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Full-Text Articles in Arts and Humanities

Consumer Capitalist Christmas: How Participation In Christmas Frames Us As Religious Subjects, Shelby Burroughs Jan 2019

Consumer Capitalist Christmas: How Participation In Christmas Frames Us As Religious Subjects, Shelby Burroughs

Religion: Student Scholarship & Creative Works

Christmas seems to start earlier and earlier every year. It starts with the music that plays on the radio, then retail stores begin to drape their shelves with red and green streamers, followed by Christmas movies running on every other channel. Every December, Christmas feels almost inescapable. The holiday manages to find its way into every facet of public life in the United States. Christians and non-Christians alike find themselves exchanging gifts with friends and loved ones on the 25th of December every year. Christmas is able to be so pervasive because of how unassuming it is. You participate in ...


Luther And The Jews: An Exposition Directed To Christians On Martin Luther's Anti-Semitism, Defense, And Legacy, Megan Wilson Apr 2015

Luther And The Jews: An Exposition Directed To Christians On Martin Luther's Anti-Semitism, Defense, And Legacy, Megan Wilson

Senior Honors Theses

This thesis is an analysis of the historical relations between reformer Martin Luther and the Jewish people. Its primary purpose is to defend Luther’s image as a prominent figure in Christian history while considering the possibility of his anti-Semitic views. This thesis focuses particularly on a number of Luther’s written works in order to achieve this goal, with a secondary concentration on historical and incidental defenses that can be used to exonerate him. This thesis also serves to inform contemporary Christians of the controversy surrounding these views and the result of his legacy in more recent centuries.


Hal Lindsey's The Late, Great Planet Earth And The Rise Of Popular Premillennialism In The 1970s, Cortney S. Basham Aug 2012

Hal Lindsey's The Late, Great Planet Earth And The Rise Of Popular Premillennialism In The 1970s, Cortney S. Basham

Masters Theses & Specialist Projects

How people think about the end of the world greatly affects how they live in the present. This thesis examines how popular American thought about “the end of the world” has been greatly affected by Hal Lindsey’s 1970 popular prophecy book The Late, Great Planet Earth. LGPE sold more copies than any other non-fiction book in the 1970s and greatly aided the mainstreaming of “end-times” ideas like the Antichrist, nuclear holocaust, the Rapture, and various other concepts connected with popular end-times thought. These ideas stem from a specific strain of late-nineteenth century Biblical interpretation known as dispensational premillennialism, which ...


Interview With Carol Thompson, Marcia Monaco Apr 2009

Interview With Carol Thompson, Marcia Monaco

Chicago Anti-Apartheid Movement

Length: 91 minutes

Interview of Carol Thompson by Marcia Monaco


Vengeance And The Crusades, Susanna A. Throop Jun 2006

Vengeance And The Crusades, Susanna A. Throop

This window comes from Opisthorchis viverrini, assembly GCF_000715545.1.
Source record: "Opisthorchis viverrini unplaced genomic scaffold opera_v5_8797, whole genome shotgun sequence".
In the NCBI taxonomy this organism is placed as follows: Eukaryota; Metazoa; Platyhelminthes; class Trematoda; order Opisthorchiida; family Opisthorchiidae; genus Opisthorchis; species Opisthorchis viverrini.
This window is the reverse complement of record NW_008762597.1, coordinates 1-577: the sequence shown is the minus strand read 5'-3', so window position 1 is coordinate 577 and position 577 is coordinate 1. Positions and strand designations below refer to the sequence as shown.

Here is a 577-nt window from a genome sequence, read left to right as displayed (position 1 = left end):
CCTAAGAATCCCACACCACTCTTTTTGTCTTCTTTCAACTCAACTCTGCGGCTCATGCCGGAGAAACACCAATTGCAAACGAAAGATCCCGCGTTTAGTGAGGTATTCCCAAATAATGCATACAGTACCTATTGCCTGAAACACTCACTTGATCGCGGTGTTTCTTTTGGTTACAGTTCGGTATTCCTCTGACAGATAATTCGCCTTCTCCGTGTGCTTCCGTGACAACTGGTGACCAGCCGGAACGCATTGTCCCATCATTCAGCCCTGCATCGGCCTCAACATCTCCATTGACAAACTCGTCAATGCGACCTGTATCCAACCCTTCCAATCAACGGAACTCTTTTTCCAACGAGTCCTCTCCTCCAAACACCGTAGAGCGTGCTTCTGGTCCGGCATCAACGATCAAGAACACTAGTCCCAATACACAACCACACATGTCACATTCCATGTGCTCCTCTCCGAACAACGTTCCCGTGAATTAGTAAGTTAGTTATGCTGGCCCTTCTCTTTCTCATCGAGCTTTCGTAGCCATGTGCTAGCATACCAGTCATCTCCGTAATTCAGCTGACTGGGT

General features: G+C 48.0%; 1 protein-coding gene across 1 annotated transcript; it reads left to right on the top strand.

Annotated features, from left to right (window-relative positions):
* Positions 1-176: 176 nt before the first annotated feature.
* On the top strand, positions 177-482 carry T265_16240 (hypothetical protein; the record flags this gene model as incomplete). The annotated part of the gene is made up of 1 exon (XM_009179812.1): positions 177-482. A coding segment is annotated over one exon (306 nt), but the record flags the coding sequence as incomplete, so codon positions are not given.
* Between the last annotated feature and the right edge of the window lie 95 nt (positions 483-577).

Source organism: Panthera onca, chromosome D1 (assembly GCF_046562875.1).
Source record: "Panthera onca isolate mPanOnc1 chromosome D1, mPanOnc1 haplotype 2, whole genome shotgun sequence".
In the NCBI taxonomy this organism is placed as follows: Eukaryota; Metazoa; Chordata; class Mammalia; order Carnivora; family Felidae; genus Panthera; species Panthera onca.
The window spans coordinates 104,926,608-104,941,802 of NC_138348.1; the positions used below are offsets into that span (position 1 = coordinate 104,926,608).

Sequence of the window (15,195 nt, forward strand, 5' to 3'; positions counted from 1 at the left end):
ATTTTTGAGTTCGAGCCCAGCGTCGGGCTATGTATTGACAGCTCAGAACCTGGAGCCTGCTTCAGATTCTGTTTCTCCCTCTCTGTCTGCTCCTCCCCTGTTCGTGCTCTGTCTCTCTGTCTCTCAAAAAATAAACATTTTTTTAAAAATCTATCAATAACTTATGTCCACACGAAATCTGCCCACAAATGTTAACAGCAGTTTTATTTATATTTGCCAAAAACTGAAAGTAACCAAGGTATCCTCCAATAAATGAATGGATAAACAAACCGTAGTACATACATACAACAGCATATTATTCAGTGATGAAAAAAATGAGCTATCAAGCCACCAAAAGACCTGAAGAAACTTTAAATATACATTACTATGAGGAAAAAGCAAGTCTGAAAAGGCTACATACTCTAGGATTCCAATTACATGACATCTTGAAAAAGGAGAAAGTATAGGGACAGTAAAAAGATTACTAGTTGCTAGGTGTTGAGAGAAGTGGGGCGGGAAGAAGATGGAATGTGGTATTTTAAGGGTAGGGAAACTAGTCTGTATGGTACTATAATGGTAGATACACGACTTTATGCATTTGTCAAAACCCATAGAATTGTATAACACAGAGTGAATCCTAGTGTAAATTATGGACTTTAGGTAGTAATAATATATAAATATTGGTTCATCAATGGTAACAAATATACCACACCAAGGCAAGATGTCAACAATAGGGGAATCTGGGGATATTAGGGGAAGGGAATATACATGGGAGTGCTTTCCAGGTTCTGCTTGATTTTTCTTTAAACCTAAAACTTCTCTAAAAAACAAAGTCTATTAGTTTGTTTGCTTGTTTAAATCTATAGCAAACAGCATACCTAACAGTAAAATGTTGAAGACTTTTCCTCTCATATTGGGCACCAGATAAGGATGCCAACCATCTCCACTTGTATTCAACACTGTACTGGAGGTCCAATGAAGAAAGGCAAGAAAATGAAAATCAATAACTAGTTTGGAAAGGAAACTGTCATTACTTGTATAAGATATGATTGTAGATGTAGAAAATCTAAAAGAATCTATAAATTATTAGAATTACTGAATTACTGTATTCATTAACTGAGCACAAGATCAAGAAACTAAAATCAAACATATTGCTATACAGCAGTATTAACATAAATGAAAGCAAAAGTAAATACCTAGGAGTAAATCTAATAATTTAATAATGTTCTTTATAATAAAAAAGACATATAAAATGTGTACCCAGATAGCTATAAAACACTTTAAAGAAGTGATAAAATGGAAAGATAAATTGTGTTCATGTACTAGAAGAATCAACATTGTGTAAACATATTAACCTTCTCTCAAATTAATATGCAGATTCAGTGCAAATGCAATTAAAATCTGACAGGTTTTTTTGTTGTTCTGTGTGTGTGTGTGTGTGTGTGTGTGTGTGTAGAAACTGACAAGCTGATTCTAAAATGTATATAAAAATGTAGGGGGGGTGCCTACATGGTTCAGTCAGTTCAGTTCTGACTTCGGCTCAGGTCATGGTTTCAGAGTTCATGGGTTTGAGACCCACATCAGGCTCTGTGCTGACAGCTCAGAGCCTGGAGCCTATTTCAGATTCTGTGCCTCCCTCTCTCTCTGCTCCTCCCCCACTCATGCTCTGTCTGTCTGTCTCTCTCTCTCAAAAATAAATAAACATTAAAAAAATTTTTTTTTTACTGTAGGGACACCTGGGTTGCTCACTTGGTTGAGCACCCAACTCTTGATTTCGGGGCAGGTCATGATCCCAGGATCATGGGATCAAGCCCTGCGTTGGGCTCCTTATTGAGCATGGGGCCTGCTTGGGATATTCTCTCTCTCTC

History Faculty Publications

This article demonstrates that the popularity of the idea of crusading as vengeance was not limited to the laity, and, instead of fading away after 1099, the ideology grew more widespread as the twelfth century progressed. The primary aim here is to present the evidence alongside preliminary analysis, reserving further, more detailed interpretation for future publications.


2. St. Francis Of Assisi, Robert L. Bloom, Basil L. Crapster, Harold A. Dunkelberger, Charles H. Glatfelter, Richard T. Mara, Norman E. Richardson, W. Richard Schubart Jan 1958

2. St. Francis Of Assisi, Robert L. Bloom, Basil L. Crapster, Harold A. Dunkelberger, Charles H. Glatfelter, Richard T. Mara, Norman E. Richardson, W. Richard Schubart

Section IV: The Medieval Ferment

A much different expression of the love of this world, and yet one which had certain similarities to the Goliard's, came from St. Francis of Assisi (1182-1226). He is probably the one person most people would name as having been most like Jesus. Born in the Italian town of Assisi, the son of a wealthy cloth merchant, he early enjoyed the good things of this life which easily came his way. A desire for military glory was frustrated by illness and imprisonment in an enemy city. During his convalescence something within him began to change. His father, perfectly willing ...


1. Prelude To Reform, Robert L. Bloom, Basil L. Crapster, Harold A. Dunkelberger, Charles H. Glatfelter, Richard T. Mara, Norman E. Richardson, W. Richard Schubart Jan 1958

1. Prelude To Reform, Robert L. Bloom, Basil L. Crapster, Harold A. Dunkelberger, Charles H. Glatfelter, Richard T. Mara, Norman E. Richardson, W. Richard Schubart

Section VII: The Protestant Movement

The more immediate background for the Age of Reformation includes factors which precede Luther by a Century and more. While the reformers themselves felt that these factors had roots in first century Christian history and literature, more directly relevant to the movement were political, social, and economic changes which produced severe tensions in the late medieval world. Some of these contributed significantly to the Protestant upheaval. Still more important, however, were diverse streams of religious ferment, such as late medieval scholasticism, mysticism, humanism, heretical propaganda , and anti-clericalism, which flowed toward a junction in the Reformation. While it must be insisted ...